UPDATE: We have since published an additional post that talks about the best ways to find work in various industries in Tasmania. So after you have finished here, head over there!

When you are moving to Tasmania from outside Australia then you have a few extra things on your list of things to organise. One of the most important will be working out your visa requirements and if you will be allowed to work in Australia. If this is the case then you have the task of finding work either before you arrive or once you are here.

The Tasmanian Government migration unit has pulled together a lot of great useful information at www.migration.tas.gov.au. This website provides details of migration agents who can assist you, many other resources and some success stories of people who have made the move.

Regarding gaining employment in Tasmania, the Tasmanian State Migration Plan includes an occupation list of those areas which are more highly sought after. If your occupation is on the list and you have strong interest or an offer from an employer then your chances of migration are greatly improved. You are encouraged to engage a migration consultant and seek appropriate advice regarding the processes for application for working visas.

View the Tasmanian State Migration Plan – Occupation List.

The Mercury newspaper in Hobart reported on the occupation list, as shown below.

Immigrant job list revealed

The State Government is targeting migrant workers from a diverse range of fields — from surgeons to stonemasons — to fill gaps in the local job market.

Dozens of overseas workers have been brought to Tasmania in the past eight months to fill jobs in hospitality, accounting, academia and health-related roles. About 160 jobs are listed on the Tasmanian State Migration Plan Occupations List covering all manner of industries, including construction, hospitality, health, engineering, viticulture and automotive.

At a time when the state’s unemployment remains the nation’s highest, at 7 per cent, the Tasmanian Council of Social Service has urged the unemployed, training providers and the State and Federal governments to use the list as an opportunity to link local workers to jobs.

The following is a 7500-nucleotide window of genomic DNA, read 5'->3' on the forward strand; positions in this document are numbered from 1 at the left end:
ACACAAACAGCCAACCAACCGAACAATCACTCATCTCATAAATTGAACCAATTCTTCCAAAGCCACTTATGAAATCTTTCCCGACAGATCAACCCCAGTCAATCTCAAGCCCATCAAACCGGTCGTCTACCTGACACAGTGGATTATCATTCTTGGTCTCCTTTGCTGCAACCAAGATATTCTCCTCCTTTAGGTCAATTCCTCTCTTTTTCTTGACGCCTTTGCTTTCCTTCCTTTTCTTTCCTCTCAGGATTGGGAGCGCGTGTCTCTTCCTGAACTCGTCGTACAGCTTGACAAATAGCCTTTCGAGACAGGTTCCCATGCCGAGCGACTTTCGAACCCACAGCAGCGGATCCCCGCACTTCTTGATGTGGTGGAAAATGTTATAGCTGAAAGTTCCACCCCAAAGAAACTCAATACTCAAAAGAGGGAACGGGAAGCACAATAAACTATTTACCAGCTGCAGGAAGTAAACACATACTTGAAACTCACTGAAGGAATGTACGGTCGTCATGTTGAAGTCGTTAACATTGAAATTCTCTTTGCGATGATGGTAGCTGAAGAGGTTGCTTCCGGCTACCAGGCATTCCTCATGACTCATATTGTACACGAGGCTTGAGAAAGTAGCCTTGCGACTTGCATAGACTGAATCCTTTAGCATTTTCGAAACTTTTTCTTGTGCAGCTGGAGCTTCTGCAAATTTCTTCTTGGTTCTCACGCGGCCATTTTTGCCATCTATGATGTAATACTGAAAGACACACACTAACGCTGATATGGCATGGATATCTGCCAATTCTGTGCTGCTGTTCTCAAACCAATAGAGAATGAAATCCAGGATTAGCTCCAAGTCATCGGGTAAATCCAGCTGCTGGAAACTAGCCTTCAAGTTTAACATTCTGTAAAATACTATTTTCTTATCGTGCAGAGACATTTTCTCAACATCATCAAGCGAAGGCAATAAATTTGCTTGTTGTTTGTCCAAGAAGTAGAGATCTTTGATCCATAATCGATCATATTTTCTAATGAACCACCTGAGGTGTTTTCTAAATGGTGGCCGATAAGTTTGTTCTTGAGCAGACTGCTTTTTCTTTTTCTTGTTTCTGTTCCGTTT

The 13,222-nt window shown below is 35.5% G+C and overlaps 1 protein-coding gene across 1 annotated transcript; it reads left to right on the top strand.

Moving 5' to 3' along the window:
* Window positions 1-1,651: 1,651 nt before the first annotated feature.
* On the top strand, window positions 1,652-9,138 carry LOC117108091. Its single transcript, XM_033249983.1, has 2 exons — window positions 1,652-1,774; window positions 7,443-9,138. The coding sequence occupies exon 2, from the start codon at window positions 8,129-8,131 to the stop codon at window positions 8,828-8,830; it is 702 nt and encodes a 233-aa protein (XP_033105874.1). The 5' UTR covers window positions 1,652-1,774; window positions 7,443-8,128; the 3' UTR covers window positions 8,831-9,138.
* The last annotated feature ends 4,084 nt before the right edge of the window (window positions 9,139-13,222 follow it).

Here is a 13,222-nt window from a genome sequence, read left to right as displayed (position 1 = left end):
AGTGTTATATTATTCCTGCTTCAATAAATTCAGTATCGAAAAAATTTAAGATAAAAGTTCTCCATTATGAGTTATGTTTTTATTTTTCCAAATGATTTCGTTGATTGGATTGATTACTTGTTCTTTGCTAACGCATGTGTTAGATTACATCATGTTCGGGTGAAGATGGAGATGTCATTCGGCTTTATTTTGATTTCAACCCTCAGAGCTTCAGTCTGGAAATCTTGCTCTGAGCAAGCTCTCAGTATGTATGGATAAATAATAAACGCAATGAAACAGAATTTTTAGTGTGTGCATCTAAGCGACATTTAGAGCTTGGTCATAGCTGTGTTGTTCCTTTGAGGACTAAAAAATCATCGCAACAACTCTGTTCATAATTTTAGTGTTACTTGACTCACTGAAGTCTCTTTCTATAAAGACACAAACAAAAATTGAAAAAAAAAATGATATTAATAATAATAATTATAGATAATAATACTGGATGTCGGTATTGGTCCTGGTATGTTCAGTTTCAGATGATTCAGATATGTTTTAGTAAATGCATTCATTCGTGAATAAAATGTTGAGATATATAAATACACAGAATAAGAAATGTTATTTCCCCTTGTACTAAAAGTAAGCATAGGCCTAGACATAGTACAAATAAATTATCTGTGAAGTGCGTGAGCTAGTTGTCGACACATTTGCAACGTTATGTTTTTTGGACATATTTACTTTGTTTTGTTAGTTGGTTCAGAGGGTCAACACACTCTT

“We need to be getting Commonwealth and state people linking people to those skills,” TasCOSS chief executive Tony Reidy said yesterday.

“There is the opportunity for Skills Tasmania to be involved in this process to ensure we are providing the right kind of courses and training to match up to those occupations where people are needed.”

Last week employers told the Mercury an unprecedented number of job seekers were applying for jobs with qualifications far exceeding the advertised positions. Some of these roles, including chefs and cooks, are on the State Government’s skills shortage list.

Since the start of the financial year, 56 workers have been given state sponsorship visas and 82 have been brought into the state under employer-sponsored visas — 24 of them hospitality jobs such as cooks, bakers, chefs and hospitality managers. A further 12 university lecturers or researchers came to the state under employer visas in addition to three accountants and four engineers.

Despite a number of construction jobs on the State Government’s wish list, the Master Builders Association executive director Michael Kerschbaum said there were plenty of local tradespeople looking for work. A recent Master Builders national survey showed Tasmanian employers were having no problems accessing labour for on-site trades and occupations. Mr Kerschbaum said he expected the oversupply of labour to reverse as a number of major projects in the South of the state came online in the next six months.

Health and Community Services Union secretary Tim Jacobson said many health professionals on the list could not be trained in Tasmania, leaving it up to interstate and overseas applicants to fill the roles.

“The State Government and the university has failed to fill the need for these professional groups,” he said.

“There are a number of other occupations that sit on the non-tertiary professions where we do train but where wages are very low and staff turnover is very high.”

He said other states offered better conditions and professional development opportunities.

“The Tasmanian lifestyle is not always sufficient enough to get people to move to the state.”

Unions Tasmania boss Kevin Harkins said he had no opposition to workers coming to Tasmania as long as it did not displace Tasmanians or limit their opportunities for employment.

“I would also not like to think employers would use it as a substitute for training local people,” he said.

United Voice branch secretary Helen Gibbons said overseas workers brought to the state to work in the hospitality industry did not always know their rights and had, at times, been exploited. About 13,000 Tasmanians were undertaking apprenticeships or traineeships last year.


If you are moving to Tasmania from outside Australia and would like assistance with finding your new home or any other aspects of your move, then please get in touch. Our relocation services will help you become more settled more quickly.

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